(JTA) — I recently attended a farewell party for someone switching jobs from one Jewish organization to another. Among many accolades, one person giving a toast said, “While we are sorry to lose him, at least he is still committed to working in the Jewish world.”
While I appreciate this sentiment — and believe the Jewish community stands to benefit from this person’s many talents — it points to a common assumption that Jewish professionals should hold lifelong employment in the Jewish sector. Yet for the next generation of professionals, signs suggest it won’t be the case.
Data consistently show that employees spend less time in any given position, changing jobs every three to five years, with over 40 percent of those changes to completely different sectors. The rates are even higher for younger talent.
After years of work and research in talent development in and out of the Jewish community, I have come to realize that we can leverage how people actually build their careers in order to strengthen the Jewish professional sector and continue to grow the quantity and quality of our talent.
It starts with embracing the concept of permeability. We talk today about working in the “Jewish world” as if it is an independent celestial body full of J-infused acronyms, hard-to-penetrate borders and scorn if you consider leaving. As a result, great people who don’t see a permanent place for themselves in the sector are inclined to leave and never return, while others don’t even consider becoming Jewish professionals in the first place.
In reality, the Jewish sector could be just as fluid and dynamic as some of the most competitive sectors in the world.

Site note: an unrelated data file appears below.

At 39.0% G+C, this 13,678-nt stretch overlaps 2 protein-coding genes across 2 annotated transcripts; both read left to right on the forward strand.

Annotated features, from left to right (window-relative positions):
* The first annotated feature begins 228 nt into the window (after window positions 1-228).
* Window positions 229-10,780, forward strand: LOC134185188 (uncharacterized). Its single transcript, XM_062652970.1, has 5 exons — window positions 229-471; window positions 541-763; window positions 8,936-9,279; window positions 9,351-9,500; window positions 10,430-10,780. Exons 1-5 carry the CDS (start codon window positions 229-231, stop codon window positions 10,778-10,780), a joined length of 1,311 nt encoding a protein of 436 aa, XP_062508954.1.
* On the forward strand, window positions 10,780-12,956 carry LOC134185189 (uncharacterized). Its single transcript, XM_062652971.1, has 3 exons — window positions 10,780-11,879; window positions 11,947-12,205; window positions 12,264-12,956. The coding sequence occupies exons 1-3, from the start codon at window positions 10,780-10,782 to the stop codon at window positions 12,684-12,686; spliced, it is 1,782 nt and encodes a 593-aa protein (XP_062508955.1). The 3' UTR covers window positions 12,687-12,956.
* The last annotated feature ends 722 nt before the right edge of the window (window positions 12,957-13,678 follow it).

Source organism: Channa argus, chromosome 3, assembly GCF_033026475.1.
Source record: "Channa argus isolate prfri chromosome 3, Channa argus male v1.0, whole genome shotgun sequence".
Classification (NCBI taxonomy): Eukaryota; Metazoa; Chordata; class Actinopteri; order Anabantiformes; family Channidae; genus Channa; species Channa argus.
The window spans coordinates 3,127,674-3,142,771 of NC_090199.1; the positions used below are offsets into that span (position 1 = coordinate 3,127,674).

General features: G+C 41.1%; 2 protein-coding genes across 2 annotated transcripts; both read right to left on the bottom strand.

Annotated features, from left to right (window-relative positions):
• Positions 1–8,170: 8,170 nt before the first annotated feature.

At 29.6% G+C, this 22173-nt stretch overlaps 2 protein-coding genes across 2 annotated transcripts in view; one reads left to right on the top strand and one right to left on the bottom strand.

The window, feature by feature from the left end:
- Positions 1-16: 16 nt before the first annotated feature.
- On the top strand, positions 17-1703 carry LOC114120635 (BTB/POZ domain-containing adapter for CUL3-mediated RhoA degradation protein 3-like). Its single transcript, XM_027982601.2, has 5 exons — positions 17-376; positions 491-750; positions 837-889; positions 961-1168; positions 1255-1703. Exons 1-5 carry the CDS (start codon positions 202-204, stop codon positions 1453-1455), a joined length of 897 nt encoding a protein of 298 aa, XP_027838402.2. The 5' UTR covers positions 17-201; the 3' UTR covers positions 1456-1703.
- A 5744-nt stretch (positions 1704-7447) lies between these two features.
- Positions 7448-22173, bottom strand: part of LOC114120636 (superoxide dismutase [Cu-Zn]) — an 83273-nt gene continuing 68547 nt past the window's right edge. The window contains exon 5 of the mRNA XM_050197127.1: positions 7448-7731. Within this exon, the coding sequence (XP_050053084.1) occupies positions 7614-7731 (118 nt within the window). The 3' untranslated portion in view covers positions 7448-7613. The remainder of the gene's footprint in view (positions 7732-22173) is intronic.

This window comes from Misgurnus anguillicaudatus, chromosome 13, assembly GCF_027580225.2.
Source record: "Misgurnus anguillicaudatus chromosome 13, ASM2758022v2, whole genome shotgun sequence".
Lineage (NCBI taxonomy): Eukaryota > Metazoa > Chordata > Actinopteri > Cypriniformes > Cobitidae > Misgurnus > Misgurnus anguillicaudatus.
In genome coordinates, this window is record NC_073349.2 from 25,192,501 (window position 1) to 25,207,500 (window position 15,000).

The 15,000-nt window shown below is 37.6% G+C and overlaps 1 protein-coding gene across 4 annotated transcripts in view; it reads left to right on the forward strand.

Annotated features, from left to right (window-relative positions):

Take the high-tech sector, for example. Companies like LinkedIn offer great models for how to navigate and ultimately benefit from the transient nature of employment. LinkedIn’s approach is explained in “The Alliance: Managing Talent in the Networked Age,” a book written by its chairman, Reid Hoffman, along with Ben Casnocha and Chris Yeh.
The professional networking platform hires people for “tours of duty” — two- to 10-year engagements with specific missions that meet company objectives and the employee’s personal development goals. Employees talk openly with their managers about leaving to do tours at other companies, but many also talk about coming back to LinkedIn when their needs align in the future.
This example shows that in order to fully leverage our porous structure, we need to communicate our understanding of our own permeability.
Indeed, instead of battening down the hatches, clinging to our employees and turning our backs to “outsiders,” we should send the message that while you are working in a Jewish organization, however long that may be, you will have an unparalleled opportunity to learn, grow and lay the groundwork for the career you envision.
Moving forward requires structural changes that embrace flexibility and promote the opportunities inherent in our sector. It requires ongoing and open conversations with rising talent about where they will go, and it requires us talking about the valuable skills and networks one can build working in Jewish organizational life.